Elevating Political Campaigns In Nigeria

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As Nigeria marches steadily to the year 2019, which would certainly be another political milestone in the country’s chequered democratic experiment, political activities have revved up among political parties in the country.
Every political party, group and movement have raised their voices a notch in a bid to convince, confuse or sway the citizenry, who would play pivotal role in the 2019 general elections.
Really, political activities, particularly overt and covert campaigns, and other strategies are open to parties and candidates, in an ideal democratic setting to sell themselves and attract political patronage.
Sadly, however, shortly after the emergence of former Vice President, Alhaji Atiku Abubakar as the flagbearer of the Peoples Democratic Party (PDP), the Nigerian media have been awash with veiled and open political tirades, diatribes and rhetorics involving political gladiators. In fact, some have gone beyond decorum to make unsubstantiated claims on individual personalities.
Regrettably also, the ruling All Progressives Congress (APC) and the main opposition party, the PDP have been in a crossfire throwing missiles. A deluge of accusations and counter-accusations have overwhelmed the political space and public sphere. The APC, obviously jolted by Atiku’s emergence, resorted to name-calling and has described his emergence as PDP standard bearer as a non-issue, incapable of causing it sleepless nights.
The PDP on its part fired back at the APC, noting that the ruling party was already jittery due to Atiku’s high profile and antecedents. Since then, the loyalists of the two parties, including commissioned and non-commissioned spokespersons have taken a cue to fire brickbats at political opponents without let.
Rather than parties and their followers basing their campaigns on issues bordering on the corporate existence of the country, welfare and survival of the citizenry, they resort to politics of bitterness, mudslinging and inanities.
That is why we are worried over the emerging trend and its implication for Nigeria and 2019. We expect the political class, parties and flagbearers to rather woo the electorate with the ideology, policies and programmes of their parties than assaulting their sensibilities with rhetorics that would hardly move the country forward nor rescue the masses from their present state of despair.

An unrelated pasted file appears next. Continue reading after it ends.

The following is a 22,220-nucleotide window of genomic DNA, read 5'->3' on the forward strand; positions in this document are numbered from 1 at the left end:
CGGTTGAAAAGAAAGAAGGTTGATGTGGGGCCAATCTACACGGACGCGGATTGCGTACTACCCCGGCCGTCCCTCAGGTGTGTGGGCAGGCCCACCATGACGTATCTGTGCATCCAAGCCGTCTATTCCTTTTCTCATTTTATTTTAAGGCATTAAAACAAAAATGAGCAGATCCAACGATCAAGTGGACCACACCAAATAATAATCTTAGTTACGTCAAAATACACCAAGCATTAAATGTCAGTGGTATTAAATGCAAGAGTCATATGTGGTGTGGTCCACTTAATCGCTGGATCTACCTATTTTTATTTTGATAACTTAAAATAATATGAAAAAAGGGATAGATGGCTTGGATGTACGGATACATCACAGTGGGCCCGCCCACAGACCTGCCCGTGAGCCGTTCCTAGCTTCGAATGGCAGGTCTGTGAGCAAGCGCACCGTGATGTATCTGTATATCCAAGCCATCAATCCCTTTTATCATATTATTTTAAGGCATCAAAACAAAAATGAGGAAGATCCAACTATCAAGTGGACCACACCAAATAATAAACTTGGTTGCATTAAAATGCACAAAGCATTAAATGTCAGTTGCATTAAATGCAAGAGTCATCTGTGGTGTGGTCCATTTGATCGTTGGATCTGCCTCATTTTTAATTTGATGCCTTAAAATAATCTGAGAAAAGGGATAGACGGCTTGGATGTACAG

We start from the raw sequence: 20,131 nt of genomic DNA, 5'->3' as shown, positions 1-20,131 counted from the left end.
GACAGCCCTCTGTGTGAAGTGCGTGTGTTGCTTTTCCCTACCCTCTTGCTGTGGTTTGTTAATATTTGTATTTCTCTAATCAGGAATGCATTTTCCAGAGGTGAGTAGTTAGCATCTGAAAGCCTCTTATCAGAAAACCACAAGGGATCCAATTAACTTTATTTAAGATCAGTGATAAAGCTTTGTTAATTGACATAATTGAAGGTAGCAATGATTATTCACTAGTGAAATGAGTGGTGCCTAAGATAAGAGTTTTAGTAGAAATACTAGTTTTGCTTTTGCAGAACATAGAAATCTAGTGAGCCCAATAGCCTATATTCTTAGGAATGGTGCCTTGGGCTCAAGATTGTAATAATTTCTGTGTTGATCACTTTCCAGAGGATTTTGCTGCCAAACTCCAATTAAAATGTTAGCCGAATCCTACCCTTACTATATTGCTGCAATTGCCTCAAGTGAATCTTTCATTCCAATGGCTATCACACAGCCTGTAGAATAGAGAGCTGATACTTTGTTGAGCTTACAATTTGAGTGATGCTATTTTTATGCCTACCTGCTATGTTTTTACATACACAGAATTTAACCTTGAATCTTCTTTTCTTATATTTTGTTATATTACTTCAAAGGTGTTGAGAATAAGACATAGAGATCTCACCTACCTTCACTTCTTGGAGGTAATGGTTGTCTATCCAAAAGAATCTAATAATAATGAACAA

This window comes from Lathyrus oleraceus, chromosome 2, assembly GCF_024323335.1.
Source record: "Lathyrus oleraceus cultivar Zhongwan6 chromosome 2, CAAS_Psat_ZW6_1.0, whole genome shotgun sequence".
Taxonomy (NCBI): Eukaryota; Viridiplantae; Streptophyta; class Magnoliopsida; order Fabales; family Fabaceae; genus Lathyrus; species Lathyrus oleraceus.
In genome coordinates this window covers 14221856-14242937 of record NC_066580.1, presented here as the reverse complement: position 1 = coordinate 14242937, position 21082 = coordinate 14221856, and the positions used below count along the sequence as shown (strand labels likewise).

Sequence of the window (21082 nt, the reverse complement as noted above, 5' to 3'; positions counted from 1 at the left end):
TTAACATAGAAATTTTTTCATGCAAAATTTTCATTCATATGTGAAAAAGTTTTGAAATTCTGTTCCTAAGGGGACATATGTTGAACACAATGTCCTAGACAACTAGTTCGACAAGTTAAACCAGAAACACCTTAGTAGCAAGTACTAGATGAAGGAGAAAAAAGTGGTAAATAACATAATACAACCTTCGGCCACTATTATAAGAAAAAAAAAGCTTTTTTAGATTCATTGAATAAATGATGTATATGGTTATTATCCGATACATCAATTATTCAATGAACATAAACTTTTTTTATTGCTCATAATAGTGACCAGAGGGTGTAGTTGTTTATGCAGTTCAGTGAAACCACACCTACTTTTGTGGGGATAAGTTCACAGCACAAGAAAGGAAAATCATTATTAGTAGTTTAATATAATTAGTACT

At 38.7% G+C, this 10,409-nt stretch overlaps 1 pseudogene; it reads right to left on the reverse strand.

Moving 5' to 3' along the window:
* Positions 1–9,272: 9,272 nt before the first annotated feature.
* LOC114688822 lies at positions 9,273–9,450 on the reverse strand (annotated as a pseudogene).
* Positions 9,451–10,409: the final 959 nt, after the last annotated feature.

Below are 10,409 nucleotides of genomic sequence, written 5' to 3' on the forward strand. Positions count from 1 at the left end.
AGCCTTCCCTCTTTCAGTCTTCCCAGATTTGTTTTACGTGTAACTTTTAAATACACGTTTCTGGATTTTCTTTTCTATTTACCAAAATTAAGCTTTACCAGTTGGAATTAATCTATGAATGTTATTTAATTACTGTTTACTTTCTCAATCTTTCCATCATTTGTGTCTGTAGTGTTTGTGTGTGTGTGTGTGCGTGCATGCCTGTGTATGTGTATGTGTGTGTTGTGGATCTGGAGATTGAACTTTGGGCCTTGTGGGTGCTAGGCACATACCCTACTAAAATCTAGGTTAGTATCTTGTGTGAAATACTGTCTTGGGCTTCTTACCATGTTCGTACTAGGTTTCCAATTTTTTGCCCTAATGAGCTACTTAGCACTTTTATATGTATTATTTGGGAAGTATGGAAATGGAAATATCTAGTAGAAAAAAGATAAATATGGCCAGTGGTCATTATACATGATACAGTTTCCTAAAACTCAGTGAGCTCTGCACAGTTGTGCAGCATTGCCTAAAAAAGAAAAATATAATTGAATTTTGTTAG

Nigeria at this point in time needs parties and leaders that would offer her hope with a realistic clue on how to save her from the near-economic stagnation, insecurity, unemployment, high crime rate, restiveness and other natural challenges choking life out of the country.
The citizens are so impoverished and lost that they are looking for a kind of messiah who will bring them succour. The average Nigerian can hardly afford a decent meal per day and the pathetic situation is criminalising some people as they strive to survive.
This, surprisingly, hardly counts in the rhetorics of the politicians as they angle for advantage and positions come 2019.
But as we approach the electioneering period, we expect parties and contestants to show Nigerians how they would better their lot and make the country a better place for all. It is expected that after about 20 years of unbroken democratic practice, the country should have graduated to a level of playing politics in accordance with acceptable best practices, and not a situation where politicians indulge in name-calling, blackmail and use of state apparatus to haunt the opposition.
Politicians ought to have a clear template on how they can salvage the economy, education, health, security, infrastructural decay and the plethora of challenges facing the country. It will amount to political suicide if after two decades of uninterrupted democracy, Nigerian politicians cannot address issues that are germane to the survival and sustenance of the corporate existence of the country.
We urge the Independent National Electoral Commission (INEC) and the media to live up to their responsibilities in ensuring that political parties and politicians do not cross the line even as they go for the jugular in the quest to destroy one another. INEC as an unbiased umpire must ensure that same rule applies to all, no matter the position they occupy.
The media, on their part, must be more pro-active in reporting political activities; they should strive to set agenda for the polity and call derailing political actors to order. While we also urge the media to always promote national rather than parochial or sectional interest, the electorate should equally be more critical and queue behind only those politicians and parties with the right policies and programmes to better their lot.
It is time to call to order unproductive politicians who play the ostrich and resort to religious and ethnic sentiments in a bid to continue to lead the people by the nose.